byMark Labbe Pilot Staff
Discipleship Week attendees take part in a prayer and faith-sharing session. Pilot photo/Mark Labbe
WARNER, N.H. -- Participating in daily Mass, confession, prayer, and lectures on Catholicism might not be typical summer activities, but don't tell that to the 40 young people who attended the Archdiocese of Boston's Discipleship Week, June 26 to June 30.
Held on the campus of Northeast Catholic College in Warner, N.H., and sponsored by the archdiocese's Office of Lifelong Faith Formation and Parish Support, Discipleship Week gave youth from the Archdiocese of Boston and the Diocese of Worcester an opportunity to meet Catholic teen peers, deepen their faith and form a stronger connection to Jesus.
"Discipleship Week is a five day immersion into the Gospel, inviting teens to study and contemplate the greatest story ever told, and how this truth affects every aspect of our lives as disciples of Jesus," said Father Matt Williams, Director of Faith Formation at the archdiocese and one of the organizers of the event.
The group, which was accompanied by about 20 adult organizers and chaperones, stayed in the college's dormitories, which are separated by gender, for the week. The college provided the food -- breakfast, lunch, and dinner -- and gave the group access to its education buildings and chapel, where daily Mass was held.
The youth were also able to participate in daily prayer, attend confession and take notes on a number of lectures held by event organizers. The lectures addressed numerous aspects of the Catholic faith, from dating with Catholic morals and values in mind to how to develop a "prayer life."
Outdoor activities and evening socials were held, too, as was Eucharistic Adoration.
"The sacraments, prayer experiences, talks, testimony, faith sharing, games and recreational activities make for a dynamic week that seeks to meet the human and spiritual needs of our youth while also equipping them to be witnesses to their peers," said Father Williams.
Tim Wenger, a parishioner at Our Lady of Lourdes in Carver who is going into his senior year of high school, said the week's spiritual activities helped him feel "at peace."
"A huge weight has been lifted off my shoulders. Between going to reconciliation and the adoration, I feel like I grew a lot spiritually," he said.
He noted that in the lectures he learned new skills for evangelization.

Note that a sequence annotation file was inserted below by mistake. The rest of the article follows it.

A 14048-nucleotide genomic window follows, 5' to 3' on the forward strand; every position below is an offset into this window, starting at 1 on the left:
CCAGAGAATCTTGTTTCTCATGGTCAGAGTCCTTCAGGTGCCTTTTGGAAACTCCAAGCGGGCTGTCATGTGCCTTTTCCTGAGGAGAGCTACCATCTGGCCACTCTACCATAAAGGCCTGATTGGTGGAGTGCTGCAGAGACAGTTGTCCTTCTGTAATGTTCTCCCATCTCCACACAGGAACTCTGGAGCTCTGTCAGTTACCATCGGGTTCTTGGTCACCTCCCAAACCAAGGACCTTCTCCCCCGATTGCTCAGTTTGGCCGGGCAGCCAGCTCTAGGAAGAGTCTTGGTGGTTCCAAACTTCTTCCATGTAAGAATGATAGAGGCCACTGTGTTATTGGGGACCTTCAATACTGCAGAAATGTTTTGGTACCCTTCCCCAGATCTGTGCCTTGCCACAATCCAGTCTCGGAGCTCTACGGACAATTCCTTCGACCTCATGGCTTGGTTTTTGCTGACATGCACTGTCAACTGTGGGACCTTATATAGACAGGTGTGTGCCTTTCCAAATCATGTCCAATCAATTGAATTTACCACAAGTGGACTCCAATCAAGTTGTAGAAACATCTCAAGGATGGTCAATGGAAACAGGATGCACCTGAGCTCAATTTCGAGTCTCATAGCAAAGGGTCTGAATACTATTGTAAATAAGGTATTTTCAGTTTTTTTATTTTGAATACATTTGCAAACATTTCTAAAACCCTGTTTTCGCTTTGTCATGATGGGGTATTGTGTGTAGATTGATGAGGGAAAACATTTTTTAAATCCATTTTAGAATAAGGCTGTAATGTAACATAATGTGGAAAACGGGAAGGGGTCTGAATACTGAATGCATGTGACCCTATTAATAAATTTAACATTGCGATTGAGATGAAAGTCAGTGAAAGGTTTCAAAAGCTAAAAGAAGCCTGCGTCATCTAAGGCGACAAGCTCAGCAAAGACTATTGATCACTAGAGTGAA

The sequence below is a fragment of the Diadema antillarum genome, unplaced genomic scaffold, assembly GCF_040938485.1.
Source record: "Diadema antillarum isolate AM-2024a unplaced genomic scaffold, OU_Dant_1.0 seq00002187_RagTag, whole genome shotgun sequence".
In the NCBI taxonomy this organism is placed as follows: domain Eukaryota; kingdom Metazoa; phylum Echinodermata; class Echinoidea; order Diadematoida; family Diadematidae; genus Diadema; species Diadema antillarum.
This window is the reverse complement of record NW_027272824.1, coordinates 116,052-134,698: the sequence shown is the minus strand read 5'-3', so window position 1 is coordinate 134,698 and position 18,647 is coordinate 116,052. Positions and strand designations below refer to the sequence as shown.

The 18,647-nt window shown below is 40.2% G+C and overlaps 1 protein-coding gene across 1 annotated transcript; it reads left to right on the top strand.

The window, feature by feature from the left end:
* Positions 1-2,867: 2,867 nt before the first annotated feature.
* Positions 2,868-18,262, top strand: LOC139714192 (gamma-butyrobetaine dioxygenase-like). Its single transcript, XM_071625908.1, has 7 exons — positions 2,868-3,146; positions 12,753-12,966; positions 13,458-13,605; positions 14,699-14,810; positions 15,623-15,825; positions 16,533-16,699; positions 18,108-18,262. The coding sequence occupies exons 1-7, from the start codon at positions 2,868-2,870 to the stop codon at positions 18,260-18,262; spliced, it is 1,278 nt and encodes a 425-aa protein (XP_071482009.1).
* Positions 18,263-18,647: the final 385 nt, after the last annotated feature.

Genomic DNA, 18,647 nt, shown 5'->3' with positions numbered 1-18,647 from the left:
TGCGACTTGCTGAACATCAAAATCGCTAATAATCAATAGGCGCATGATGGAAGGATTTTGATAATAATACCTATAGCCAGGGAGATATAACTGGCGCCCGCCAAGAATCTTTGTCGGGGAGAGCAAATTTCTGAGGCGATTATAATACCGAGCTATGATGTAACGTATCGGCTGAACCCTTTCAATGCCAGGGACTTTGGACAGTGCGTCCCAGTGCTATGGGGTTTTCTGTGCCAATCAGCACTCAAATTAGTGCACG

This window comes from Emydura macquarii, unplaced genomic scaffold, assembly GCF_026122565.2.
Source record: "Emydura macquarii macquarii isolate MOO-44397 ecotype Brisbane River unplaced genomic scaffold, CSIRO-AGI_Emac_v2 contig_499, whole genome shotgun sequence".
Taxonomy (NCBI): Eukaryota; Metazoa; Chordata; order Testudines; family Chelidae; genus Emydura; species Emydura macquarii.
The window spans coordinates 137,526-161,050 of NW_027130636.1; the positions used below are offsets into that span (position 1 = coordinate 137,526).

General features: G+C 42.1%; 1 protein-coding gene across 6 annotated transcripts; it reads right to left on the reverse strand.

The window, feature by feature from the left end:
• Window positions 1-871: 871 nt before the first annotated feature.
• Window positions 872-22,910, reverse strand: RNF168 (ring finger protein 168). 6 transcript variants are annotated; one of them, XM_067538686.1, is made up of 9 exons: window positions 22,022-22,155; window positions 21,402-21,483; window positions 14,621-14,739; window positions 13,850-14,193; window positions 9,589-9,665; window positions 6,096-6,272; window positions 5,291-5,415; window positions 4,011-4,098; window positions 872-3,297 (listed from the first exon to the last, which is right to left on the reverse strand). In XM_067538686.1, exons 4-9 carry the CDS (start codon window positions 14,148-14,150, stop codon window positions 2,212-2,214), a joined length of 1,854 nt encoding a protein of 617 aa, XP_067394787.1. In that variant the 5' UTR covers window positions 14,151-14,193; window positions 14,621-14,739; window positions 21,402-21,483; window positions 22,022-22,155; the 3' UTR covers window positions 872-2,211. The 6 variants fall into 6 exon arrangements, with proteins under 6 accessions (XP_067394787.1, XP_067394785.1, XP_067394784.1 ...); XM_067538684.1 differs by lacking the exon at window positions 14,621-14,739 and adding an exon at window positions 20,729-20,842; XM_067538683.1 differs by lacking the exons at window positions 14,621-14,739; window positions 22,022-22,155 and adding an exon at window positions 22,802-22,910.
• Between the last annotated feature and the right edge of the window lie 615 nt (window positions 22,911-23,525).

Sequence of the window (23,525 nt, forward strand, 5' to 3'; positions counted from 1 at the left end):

"This week really helped to teach me different ways I can go to people who aren't necessarily involved in the Catholic Church or involved in religion," he said.
Kathleen McCarthy, a parishioner at St. Catherine in Alexandria who is going into her junior year of high school, said she had the "best week," saying that she made "so many friends."
"I have never seen a group of people this amazing in one place," she said, saying she was likely to keep in touch with many of the other attendees.
However, she said, she didn't just bond with her peers, but she also strengthened her bond with Jesus.
"I encountered Jesus Christ this week, truly," she said.
"I could not have possibly imagined (the week) being this good," she continued.
Organizers said that many of the youth expressed their disappointment at having to leave when their time at Northeast Catholic College was over raising the possibility that they will hold a similar, and perhaps larger, event next year.
Ann Genaro, one of the organizers of the week and the Projects and Events Coordinator for the archdiocese's Secretariat for Evangelization and Discipleship, said she was surprised by the maturity and spirituality of the youth.
"I would say most of them are either in love with Jesus or are in the process of falling more deeply in love with Jesus, and that just brings something to them that I think a lot of their other peers don't actually have," she said.
"There's just this depth to them, which means they can have these beautiful deep conversations, it means they can actually enter into silence or enter into times of prayer and not be afraid or fidgety," Gennaro continued, before adding that she will miss them.
"It's just been a week of meeting saints, more or less. Saints in the making," she said.